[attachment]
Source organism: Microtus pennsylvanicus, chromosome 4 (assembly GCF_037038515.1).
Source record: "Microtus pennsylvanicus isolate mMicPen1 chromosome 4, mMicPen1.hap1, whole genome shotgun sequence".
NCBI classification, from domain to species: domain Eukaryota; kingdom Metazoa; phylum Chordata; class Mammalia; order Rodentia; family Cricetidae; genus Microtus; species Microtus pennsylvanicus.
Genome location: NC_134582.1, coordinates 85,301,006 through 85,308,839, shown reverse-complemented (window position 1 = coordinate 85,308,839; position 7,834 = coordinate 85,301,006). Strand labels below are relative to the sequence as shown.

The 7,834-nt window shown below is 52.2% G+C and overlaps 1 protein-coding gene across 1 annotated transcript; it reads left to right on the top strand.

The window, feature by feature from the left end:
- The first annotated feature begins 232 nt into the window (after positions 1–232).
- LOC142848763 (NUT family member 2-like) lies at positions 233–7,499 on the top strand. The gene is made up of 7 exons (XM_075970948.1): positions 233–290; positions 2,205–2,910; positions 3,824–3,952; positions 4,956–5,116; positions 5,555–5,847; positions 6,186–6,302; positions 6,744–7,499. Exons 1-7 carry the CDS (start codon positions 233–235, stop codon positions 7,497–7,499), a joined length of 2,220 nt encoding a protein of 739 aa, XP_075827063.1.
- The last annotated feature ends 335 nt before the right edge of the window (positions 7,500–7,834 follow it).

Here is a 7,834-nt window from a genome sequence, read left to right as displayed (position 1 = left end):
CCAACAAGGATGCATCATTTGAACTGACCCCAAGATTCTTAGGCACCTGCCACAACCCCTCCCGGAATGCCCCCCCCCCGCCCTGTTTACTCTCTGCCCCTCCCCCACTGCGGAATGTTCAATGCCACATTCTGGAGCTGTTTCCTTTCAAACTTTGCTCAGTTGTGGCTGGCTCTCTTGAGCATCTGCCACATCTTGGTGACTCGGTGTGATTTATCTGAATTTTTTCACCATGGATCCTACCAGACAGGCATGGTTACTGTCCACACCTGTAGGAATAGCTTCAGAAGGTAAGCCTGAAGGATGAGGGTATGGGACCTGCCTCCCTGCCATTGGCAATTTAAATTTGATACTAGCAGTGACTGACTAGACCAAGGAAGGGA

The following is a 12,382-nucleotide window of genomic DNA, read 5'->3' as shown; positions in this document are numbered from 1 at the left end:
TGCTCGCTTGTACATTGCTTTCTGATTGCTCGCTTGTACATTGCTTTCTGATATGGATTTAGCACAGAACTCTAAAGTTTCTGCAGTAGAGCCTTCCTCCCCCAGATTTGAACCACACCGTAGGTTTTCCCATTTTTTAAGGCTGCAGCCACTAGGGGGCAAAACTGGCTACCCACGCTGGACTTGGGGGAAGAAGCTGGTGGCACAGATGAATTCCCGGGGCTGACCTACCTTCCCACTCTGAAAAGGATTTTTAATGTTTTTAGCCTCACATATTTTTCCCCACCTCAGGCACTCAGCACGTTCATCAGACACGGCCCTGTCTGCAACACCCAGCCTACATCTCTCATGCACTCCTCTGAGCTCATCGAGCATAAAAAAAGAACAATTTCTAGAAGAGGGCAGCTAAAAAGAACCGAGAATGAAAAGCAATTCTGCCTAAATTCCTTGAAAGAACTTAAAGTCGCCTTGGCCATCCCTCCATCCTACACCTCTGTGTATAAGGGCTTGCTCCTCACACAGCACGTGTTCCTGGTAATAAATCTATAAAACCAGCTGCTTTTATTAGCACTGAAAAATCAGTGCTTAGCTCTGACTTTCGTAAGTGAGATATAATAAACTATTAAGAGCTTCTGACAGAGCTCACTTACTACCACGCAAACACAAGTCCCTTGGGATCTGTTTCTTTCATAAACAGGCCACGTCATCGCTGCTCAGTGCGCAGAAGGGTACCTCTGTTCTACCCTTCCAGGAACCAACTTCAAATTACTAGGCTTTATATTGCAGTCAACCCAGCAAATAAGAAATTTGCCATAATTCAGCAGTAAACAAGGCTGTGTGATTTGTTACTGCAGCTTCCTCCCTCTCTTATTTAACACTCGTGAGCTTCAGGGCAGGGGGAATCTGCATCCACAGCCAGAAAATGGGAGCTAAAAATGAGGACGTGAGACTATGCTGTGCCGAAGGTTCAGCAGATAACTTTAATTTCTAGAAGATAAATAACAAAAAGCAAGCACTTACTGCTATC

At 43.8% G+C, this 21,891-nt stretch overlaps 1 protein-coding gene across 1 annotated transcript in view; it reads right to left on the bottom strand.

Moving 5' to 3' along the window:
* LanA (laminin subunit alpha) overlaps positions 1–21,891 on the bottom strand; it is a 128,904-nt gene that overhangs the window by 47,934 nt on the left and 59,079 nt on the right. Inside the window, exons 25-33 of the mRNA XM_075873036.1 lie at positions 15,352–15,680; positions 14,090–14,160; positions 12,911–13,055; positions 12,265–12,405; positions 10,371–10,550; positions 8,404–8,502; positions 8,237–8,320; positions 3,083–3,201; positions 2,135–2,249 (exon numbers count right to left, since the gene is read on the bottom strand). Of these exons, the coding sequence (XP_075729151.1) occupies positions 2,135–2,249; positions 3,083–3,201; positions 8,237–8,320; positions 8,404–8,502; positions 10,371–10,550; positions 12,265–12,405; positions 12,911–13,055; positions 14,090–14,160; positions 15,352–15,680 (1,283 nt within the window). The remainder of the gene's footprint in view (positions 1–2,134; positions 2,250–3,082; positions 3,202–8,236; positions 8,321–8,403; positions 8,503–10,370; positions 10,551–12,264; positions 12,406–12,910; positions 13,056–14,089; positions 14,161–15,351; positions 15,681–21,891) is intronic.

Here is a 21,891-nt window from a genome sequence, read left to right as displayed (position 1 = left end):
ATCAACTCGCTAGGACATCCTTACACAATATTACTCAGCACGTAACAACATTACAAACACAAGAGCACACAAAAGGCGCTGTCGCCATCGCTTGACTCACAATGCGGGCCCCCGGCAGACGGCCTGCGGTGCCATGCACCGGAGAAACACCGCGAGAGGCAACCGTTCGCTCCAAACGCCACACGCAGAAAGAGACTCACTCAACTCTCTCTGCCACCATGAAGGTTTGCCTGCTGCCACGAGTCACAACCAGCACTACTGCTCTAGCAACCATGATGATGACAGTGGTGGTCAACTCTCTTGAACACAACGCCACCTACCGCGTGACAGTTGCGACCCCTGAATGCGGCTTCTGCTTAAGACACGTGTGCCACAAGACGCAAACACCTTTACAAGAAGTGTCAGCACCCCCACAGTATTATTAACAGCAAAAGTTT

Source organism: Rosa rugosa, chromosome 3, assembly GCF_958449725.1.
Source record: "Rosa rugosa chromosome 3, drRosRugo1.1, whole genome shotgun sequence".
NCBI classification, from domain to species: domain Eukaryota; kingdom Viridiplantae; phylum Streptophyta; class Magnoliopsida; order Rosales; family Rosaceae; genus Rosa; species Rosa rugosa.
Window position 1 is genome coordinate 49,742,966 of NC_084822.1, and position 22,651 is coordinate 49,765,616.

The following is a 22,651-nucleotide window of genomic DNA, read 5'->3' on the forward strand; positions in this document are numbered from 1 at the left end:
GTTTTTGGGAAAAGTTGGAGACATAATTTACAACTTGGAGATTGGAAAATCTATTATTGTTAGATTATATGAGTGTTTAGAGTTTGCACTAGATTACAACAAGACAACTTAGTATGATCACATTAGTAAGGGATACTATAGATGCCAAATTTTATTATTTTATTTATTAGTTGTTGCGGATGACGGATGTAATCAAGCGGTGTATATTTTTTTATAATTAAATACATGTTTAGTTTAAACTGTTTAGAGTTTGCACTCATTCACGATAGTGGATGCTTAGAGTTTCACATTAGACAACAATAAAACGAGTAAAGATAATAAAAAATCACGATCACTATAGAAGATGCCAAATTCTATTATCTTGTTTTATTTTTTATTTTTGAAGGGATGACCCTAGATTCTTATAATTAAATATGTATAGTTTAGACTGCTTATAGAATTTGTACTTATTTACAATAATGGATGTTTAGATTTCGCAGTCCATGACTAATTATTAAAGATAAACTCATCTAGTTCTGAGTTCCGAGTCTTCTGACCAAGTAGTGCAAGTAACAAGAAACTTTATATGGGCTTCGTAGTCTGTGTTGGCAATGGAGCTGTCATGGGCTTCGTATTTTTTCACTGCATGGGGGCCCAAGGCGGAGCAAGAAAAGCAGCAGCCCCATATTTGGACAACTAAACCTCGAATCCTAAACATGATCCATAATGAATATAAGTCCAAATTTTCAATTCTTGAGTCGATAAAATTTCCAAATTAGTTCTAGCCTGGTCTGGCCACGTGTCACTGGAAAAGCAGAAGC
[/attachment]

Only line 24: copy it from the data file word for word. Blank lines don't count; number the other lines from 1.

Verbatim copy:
GTTTTTGGGAAAAGTTGGAGACATAATTTACAACTTGGAGATTGGAAAATCTATTATTGTTAGATTATATGAGTGTTTAGAGTTTGCACTAGATTACAACAAGACAACTTAGTATGATCACATTAGTAAGGGATACTATAGATGCCAAATTTTATTATTTTATTTATTAGTTGTTGCGGATGACGGATGTAATCAAGCGGTGTATATTTTTTTATAATTAAATACATGTTTAGTTTAAACTGTTTAGAGTTTGCACTCATTCACGATAGTGGATGCTTAGAGTTTCACATTAGACAACAATAAAACGAGTAAAGATAATAAAAAATCACGATCACTATAGAAGATGCCAAATTCTATTATCTTGTTTTATTTTTTATTTTTGAAGGGATGACCCTAGATTCTTATAATTAAATATGTATAGTTTAGACTGCTTATAGAATTTGTACTTATTTACAATAATGGATGTTTAGATTTCGCAGTCCATGACTAATTATTAAAGATAAACTCATCTAGTTCTGAGTTCCGAGTCTTCTGACCAAGTAGTGCAAGTAACAAGAAACTTTATATGGGCTTCGTAGTCTGTGTTGGCAATGGAGCTGTCATGGGCTTCGTATTTTTTCACTGCATGGGGGCCCAAGGCGGAGCAAGAAAAGCAGCAGCCCCATATTTGGACAACTAAACCTCGAATCCTAAACATGATCCATAATGAATATAAGTCCAAATTTTCAATTCTTGAGTCGATAAAATTTCCAAATTAGTTCTAGCCTGGTCTGGCCACGTGTCACTGGAAAAGCAGAAGC